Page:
In his cross comparison of the traditional American “sharing time” with the Spanish equivalent “La Ronda,” Poveda (2002) identified narrative elements that were both shared and culturally specific. Existence, organization, and content of each session were similar. That is to say that both cultures valued having the sharing time as part of their curriculum, structured the experience similarly, and covered similar topics. However, the goals of the sessions were different. Oral narratives of Spanish children had moral themes. These children used the event to demonstrate a sense of themselves in relation to their community. English narratives in turn were more individualistic and child-centered. Different narrative abilities were born out of similar situations. The difference could be derived from the value that each culture put on different story components and thereby increasing the frequency of those types of stories and exposure (Poveda, 2002).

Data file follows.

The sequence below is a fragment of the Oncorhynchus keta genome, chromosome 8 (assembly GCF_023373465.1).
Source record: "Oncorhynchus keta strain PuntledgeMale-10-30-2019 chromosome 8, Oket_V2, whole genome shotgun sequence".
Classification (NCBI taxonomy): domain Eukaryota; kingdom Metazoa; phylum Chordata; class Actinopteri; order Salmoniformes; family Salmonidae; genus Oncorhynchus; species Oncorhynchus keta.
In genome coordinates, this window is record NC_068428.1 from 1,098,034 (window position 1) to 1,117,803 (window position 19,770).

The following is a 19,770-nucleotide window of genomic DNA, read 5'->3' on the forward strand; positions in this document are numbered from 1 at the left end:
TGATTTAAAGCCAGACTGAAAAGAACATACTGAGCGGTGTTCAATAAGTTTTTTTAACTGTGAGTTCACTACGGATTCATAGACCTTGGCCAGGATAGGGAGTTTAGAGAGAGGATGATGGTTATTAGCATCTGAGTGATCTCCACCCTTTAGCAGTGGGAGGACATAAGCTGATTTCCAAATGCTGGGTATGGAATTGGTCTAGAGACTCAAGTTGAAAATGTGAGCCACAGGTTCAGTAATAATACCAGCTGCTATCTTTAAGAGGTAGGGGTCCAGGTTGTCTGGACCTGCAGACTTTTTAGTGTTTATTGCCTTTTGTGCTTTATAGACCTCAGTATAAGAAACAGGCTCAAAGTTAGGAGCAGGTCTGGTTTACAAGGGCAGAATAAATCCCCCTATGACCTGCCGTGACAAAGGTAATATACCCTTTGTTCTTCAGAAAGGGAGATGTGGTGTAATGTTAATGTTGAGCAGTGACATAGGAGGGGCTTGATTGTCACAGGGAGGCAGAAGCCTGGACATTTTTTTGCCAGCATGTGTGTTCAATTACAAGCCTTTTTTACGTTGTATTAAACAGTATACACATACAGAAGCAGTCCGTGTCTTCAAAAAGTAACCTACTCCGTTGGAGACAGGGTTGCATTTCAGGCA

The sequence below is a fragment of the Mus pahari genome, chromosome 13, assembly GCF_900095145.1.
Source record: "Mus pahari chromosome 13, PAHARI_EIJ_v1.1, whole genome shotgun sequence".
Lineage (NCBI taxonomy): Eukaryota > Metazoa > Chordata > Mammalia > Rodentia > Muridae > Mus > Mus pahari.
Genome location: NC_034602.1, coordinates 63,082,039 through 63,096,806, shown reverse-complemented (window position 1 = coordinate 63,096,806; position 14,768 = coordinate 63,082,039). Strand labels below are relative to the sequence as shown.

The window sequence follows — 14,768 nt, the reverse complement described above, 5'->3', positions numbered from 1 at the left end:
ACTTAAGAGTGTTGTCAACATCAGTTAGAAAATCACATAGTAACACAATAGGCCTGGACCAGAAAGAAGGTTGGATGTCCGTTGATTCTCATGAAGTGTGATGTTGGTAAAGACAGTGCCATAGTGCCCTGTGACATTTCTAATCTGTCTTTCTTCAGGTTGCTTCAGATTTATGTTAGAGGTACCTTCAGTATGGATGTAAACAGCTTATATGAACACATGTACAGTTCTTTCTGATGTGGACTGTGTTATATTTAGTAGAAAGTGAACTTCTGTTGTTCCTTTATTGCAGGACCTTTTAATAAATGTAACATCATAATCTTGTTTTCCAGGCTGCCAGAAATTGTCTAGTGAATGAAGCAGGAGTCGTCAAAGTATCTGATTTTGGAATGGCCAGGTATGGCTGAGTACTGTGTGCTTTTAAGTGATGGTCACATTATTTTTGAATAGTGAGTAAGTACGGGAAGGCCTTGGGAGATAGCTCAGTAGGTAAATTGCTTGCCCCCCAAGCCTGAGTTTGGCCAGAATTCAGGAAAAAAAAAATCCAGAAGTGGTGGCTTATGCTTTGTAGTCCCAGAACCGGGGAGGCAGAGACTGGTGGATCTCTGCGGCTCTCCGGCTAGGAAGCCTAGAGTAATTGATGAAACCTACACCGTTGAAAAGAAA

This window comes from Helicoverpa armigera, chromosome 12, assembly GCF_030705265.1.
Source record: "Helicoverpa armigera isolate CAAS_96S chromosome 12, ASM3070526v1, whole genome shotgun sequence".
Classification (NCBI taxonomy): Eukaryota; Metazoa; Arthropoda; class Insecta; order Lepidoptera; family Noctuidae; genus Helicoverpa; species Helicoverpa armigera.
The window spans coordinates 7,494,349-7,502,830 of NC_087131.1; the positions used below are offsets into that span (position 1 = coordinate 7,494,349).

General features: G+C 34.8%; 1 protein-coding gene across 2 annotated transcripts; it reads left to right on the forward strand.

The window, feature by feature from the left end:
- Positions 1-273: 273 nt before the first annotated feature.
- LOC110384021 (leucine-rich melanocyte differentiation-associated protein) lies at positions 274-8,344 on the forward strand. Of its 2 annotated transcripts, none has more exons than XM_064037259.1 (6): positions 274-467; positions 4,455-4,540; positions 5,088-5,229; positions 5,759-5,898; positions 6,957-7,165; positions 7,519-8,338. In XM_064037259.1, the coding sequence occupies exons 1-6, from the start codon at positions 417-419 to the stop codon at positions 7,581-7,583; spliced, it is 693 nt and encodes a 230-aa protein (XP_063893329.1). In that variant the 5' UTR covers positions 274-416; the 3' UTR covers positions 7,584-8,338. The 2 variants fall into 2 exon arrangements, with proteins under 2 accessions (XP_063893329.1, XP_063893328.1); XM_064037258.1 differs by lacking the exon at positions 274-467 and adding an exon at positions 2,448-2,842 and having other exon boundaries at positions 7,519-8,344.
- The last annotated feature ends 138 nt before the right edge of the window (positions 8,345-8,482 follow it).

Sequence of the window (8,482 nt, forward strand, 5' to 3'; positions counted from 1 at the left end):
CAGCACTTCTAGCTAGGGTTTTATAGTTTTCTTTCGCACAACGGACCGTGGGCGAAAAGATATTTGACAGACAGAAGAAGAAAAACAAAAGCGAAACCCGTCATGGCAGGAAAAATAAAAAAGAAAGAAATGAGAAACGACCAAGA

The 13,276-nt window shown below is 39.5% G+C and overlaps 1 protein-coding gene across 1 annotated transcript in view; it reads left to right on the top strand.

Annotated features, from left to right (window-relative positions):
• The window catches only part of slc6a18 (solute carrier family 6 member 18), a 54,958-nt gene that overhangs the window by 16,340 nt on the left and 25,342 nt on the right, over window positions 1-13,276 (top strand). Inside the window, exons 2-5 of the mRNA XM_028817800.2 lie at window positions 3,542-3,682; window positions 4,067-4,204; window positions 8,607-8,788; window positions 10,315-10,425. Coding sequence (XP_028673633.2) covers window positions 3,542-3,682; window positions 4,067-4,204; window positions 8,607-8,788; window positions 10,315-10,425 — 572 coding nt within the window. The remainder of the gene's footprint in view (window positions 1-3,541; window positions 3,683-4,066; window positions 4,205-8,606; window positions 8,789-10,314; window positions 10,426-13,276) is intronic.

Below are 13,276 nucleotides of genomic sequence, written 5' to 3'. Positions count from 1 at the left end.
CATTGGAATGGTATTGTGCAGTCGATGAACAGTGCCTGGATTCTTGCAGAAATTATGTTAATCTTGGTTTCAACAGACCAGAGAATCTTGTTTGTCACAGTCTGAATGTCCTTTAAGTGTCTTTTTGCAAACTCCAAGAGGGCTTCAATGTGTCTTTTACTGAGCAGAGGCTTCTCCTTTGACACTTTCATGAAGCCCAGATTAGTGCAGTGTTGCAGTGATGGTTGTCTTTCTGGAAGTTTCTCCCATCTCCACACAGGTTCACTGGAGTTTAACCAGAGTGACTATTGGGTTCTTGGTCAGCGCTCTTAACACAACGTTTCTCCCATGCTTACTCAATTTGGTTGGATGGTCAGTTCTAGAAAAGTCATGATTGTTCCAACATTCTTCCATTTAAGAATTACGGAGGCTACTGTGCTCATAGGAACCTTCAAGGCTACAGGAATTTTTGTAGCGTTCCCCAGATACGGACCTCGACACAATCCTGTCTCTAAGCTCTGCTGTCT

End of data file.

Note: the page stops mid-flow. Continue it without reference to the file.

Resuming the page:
Poveda, David. (2002). La Ronda in a Spanish kindergarten classroom with a cross-cultural comparison to sharing time in the U.S.A. Anthorpology & Educaiton Quarterly. Vol 32(3). 301-325